Death and the Concept of Woman's Value in the Novels of Jane Austen

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Jane Austen sprinkles deaths throughout her novels as plot devices and character indicators, but she does not tackle death directly. Yet death pervades her novels, in a subtle yet brutal way, in the lives of her female characters. Austen reveals that death was the definition and the destiny of women; it was the driving force behind the social and economic constructs that ruled the eighteenth-century woman's life, manifested in language, literature, religion, art, and even in a woman's doubts about herself. In Northanger Abbey Catherine Morland discovers that women, like female characters in gothic texts, are written and rewritten by ... continued below

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iv, 233 leaves

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Moring, Meg Montgomery, 1961- December 1996.

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This dissertation is part of the collection entitled: UNT Theses and Dissertations and was provided by UNT Libraries to Digital Library, a digital repository hosted by the UNT Libraries. It has been viewed 94 times , with 7 in the last month . More information about this dissertation can be viewed below.

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  • Moring, Meg Montgomery, 1961-

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Description

Jane Austen sprinkles deaths throughout her novels as plot devices and character indicators, but she does not tackle death directly. Yet death pervades her novels, in a subtle yet brutal way, in the lives of her female characters. Austen reveals that death was the definition and the destiny of women; it was the driving force behind the social and economic constructs that ruled the eighteenth-century woman's life, manifested in language, literature, religion, art, and even in a woman's doubts about herself.
In Northanger Abbey Catherine Morland discovers that women, like female characters in gothic texts, are written and rewritten by the men whose language dominates them. Catherine herself becomes an example of real gothic when she is silenced and her spirit murdered by Henry Tilney. Marianne Dashwood barely escapes the powerful male constructs of language and literature in Sense and Sensibility. Marianne finds that the literal, maternal, wordless language of women counts for nothing in the social world, where patriarchal,figurative language rules, and in her attempt to channel her literal language into the social language of sensibility, she is placed in a position of more deadly nothingness, cast by society as a scorned woman and expected to die. Fanny Price in Mansfield Park is sacrificed as Eve, but in her death-like existence and in her rise to success she echoes Christ, who is ultimately a maternal figure that encapsulates the knowledge of the goddess, the knowledge that from death will come life. Emma Woodhouse in Emma discovers that her perfection, sanctioned by artistic standards, is really a means by which society eases its fears about death by projecting death onto women as a beautiful ideal. In Persuasion, Anne Elliotfindsthat women endure death while men struggle against it, and this endurance requires more courage than most men possess or understand. Austen's novels expose the undercurrent of death in women's lives, yet hidden in her heroines is the maternal power of women—the power to bear children, to bear language and culture, to bear both life and death.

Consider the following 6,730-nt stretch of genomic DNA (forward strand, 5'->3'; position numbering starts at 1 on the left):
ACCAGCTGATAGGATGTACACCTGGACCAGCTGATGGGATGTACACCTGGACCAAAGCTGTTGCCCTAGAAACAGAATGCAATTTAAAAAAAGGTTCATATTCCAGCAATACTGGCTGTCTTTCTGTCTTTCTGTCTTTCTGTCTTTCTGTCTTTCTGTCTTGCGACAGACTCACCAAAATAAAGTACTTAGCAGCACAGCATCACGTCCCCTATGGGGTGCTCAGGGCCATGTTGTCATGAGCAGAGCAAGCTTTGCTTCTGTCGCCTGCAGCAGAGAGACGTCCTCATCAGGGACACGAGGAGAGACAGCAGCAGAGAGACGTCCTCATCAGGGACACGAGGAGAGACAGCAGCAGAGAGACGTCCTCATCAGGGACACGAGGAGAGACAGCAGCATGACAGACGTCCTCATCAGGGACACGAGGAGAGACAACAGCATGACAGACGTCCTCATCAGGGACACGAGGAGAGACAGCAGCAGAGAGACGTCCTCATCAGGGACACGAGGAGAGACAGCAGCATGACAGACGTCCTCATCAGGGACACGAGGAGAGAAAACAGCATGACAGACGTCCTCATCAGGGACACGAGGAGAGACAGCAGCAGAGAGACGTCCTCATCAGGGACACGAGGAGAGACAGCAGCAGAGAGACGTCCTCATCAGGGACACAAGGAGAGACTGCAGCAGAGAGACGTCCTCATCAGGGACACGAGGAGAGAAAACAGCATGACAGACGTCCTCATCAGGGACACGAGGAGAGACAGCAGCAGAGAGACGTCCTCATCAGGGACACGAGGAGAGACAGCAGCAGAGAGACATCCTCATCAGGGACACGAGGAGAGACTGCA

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iv, 233 leaves

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  • December 1996

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  • March 24, 2014, 8:07 p.m.

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  • June 23, 2015, 10:22 a.m.

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Moring, Meg Montgomery, 1961-. Death and the Concept of Woman's Value in the Novels of Jane Austen, dissertation, December 1996; Denton, Texas. (digital.library.unt.edu/ark:/67531/metadc278475/: accessed December 13, 2017), University of North Texas Libraries, Digital Library, digital.library.unt.edu; .